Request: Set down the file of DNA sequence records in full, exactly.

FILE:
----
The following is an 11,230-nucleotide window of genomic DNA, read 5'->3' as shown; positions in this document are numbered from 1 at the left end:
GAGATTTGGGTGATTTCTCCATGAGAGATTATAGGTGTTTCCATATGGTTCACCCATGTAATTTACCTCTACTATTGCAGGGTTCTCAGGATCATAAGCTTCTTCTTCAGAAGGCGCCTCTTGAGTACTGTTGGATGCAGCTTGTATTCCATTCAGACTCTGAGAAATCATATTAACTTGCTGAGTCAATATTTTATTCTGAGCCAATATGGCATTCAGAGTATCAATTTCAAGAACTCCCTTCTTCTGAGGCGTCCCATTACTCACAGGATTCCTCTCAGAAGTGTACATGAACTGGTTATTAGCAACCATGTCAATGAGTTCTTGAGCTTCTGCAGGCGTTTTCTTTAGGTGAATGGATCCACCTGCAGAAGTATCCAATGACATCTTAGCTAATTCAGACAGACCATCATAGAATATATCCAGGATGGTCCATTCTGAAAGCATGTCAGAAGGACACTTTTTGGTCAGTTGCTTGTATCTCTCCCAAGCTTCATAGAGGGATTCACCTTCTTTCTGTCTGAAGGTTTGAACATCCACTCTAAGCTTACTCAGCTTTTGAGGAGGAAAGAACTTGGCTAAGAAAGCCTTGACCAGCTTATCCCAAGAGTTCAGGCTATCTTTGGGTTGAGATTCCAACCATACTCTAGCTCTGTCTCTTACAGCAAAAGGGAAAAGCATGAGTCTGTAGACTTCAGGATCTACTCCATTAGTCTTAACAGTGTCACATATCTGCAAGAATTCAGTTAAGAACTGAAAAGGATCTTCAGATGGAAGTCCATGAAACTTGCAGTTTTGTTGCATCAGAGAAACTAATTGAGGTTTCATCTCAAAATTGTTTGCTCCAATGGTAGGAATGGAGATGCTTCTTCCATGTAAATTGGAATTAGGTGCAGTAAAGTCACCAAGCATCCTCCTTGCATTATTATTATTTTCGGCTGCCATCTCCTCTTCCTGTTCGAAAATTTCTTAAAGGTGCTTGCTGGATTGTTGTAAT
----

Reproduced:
The following is an 11,230-nucleotide window of genomic DNA, read 5'->3' as shown; positions in this document are numbered from 1 at the left end:
GAGATTTGGGTGATTTCTCCATGAGAGATTATAGGTGTTTCCATATGGTTCACCCATGTAATTTACCTCTACTATTGCAGGGTTCTCAGGATCATAAGCTTCTTCTTCAGAAGGCGCCTCTTGAGTACTGTTGGATGCAGCTTGTATTCCATTCAGACTCTGAGAAATCATATTAACTTGCTGAGTCAATATTTTATTCTGAGCCAATATGGCATTCAGAGTATCAATTTCAAGAACTCCCTTCTTCTGAGGCGTCCCATTACTCACAGGATTCCTCTCAGAAGTGTACATGAACTGGTTATTAGCAACCATGTCAATGAGTTCTTGAGCTTCTGCAGGCGTTTTCTTTAGGTGAATGGATCCACCTGCAGAAGTATCCAATGACATCTTAGCTAATTCAGACAGACCATCATAGAATATATCCAGGATGGTCCATTCTGAAAGCATGTCAGAAGGACACTTTTTGGTCAGTTGCTTGTATCTCTCCCAAGCTTCATAGAGGGATTCACCTTCTTTCTGTCTGAAGGTTTGAACATCCACTCTAAGCTTACTCAGCTTTTGAGGAGGAAAGAACTTGGCTAAGAAAGCCTTGACCAGCTTATCCCAAGAGTTCAGGCTATCTTTGGGTTGAGATTCCAACCATACTCTAGCTCTGTCTCTTACAGCAAAAGGGAAAAGCATGAGTCTGTAGACTTCAGGATCTACTCCATTAGTCTTAACAGTGTCACATATCTGCAAGAATTCAGTTAAGAACTGAAAAGGATCTTCAGATGGAAGTCCATGAAACTTGCAGTTTTGTTGCATCAGAGAAACTAATTGAGGTTTCATCTCAAAATTGTTTGCTCCAATGGTAGGAATGGAGATGCTTCTTCCATGTAAATTGGAATTAGGTGCAGTAAAGTCACCAAGCATCCTCCTTGCATTATTATTATTTTCGGCTGCCATCTCCTCTTCCTGTTCGAAAATTTCTTAAAGGTGCTTGCTGGATTGTTGTAAT